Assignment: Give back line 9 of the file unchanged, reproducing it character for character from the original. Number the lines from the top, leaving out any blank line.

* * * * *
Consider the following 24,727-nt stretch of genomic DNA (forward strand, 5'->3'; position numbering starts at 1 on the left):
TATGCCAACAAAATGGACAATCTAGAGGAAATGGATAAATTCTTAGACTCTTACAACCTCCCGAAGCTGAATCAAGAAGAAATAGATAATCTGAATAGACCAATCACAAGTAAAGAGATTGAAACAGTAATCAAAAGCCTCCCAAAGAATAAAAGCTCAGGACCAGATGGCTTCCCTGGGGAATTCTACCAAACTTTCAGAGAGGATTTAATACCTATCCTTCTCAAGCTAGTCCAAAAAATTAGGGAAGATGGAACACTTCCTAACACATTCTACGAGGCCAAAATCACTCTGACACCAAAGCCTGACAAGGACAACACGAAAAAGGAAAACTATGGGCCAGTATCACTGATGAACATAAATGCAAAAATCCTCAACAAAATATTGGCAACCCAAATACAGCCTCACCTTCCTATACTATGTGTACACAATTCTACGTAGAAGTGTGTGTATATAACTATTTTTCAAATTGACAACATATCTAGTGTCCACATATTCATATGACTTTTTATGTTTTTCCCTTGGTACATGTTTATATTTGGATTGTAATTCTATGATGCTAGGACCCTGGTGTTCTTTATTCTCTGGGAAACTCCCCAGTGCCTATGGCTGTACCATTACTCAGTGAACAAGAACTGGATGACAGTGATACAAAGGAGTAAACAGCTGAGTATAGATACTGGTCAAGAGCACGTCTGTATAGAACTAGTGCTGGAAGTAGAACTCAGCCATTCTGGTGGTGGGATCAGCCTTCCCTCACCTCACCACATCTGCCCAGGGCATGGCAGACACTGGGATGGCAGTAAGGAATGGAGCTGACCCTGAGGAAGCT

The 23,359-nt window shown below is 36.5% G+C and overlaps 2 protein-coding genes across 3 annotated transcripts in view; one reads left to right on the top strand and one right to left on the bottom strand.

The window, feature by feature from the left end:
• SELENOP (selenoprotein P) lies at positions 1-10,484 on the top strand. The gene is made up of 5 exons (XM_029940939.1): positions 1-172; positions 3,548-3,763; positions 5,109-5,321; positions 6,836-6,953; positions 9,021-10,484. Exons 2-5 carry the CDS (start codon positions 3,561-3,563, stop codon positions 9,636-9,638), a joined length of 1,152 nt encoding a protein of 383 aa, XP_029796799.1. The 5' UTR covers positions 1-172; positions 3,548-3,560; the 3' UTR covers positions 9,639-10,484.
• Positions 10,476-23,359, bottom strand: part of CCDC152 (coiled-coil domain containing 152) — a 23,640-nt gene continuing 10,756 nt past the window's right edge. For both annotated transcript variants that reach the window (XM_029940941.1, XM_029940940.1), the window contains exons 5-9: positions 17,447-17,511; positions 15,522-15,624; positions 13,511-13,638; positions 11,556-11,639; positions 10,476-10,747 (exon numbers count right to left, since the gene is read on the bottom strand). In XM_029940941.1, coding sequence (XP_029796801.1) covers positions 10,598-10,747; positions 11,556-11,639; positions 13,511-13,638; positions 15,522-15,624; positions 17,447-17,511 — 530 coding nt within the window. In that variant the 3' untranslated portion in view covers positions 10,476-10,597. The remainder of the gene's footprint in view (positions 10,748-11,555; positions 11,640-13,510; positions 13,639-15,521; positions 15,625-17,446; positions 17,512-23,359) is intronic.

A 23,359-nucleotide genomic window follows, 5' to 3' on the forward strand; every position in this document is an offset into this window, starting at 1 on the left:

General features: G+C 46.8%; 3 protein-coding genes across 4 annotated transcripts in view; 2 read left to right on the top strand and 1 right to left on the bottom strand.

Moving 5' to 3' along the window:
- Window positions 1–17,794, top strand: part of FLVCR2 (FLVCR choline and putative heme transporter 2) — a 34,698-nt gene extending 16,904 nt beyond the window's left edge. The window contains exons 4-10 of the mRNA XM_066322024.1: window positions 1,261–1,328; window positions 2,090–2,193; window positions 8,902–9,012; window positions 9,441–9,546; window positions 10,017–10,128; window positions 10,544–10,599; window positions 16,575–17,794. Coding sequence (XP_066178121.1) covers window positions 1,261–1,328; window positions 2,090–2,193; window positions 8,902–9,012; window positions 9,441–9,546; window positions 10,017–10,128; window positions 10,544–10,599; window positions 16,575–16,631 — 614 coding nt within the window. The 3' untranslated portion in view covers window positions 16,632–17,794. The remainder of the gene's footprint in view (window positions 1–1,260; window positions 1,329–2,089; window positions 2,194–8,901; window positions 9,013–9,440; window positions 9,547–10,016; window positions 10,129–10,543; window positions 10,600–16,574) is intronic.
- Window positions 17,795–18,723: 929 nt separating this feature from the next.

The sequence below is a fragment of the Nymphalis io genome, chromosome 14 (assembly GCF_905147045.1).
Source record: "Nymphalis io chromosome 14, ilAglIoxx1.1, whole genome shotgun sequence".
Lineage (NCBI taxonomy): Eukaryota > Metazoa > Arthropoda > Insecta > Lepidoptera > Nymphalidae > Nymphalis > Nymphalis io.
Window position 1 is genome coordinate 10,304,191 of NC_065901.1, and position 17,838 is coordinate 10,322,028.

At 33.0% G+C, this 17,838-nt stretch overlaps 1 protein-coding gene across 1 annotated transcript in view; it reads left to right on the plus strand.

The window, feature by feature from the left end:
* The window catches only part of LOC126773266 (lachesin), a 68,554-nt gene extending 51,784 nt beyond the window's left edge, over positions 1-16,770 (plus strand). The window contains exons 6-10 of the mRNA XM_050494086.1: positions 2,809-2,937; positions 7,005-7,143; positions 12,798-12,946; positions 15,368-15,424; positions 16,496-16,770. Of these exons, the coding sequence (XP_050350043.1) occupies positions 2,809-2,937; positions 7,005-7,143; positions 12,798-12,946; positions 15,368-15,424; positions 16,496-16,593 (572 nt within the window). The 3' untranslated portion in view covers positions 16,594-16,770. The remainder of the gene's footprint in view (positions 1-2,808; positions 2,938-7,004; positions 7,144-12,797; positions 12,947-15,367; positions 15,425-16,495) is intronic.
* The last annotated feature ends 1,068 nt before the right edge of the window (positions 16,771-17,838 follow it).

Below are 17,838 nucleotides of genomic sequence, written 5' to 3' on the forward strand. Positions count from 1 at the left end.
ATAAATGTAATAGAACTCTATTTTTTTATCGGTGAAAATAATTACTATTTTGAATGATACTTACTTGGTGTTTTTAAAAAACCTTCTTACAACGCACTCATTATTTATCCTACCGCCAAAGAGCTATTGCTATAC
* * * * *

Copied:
Moving 5' to 3' along the window: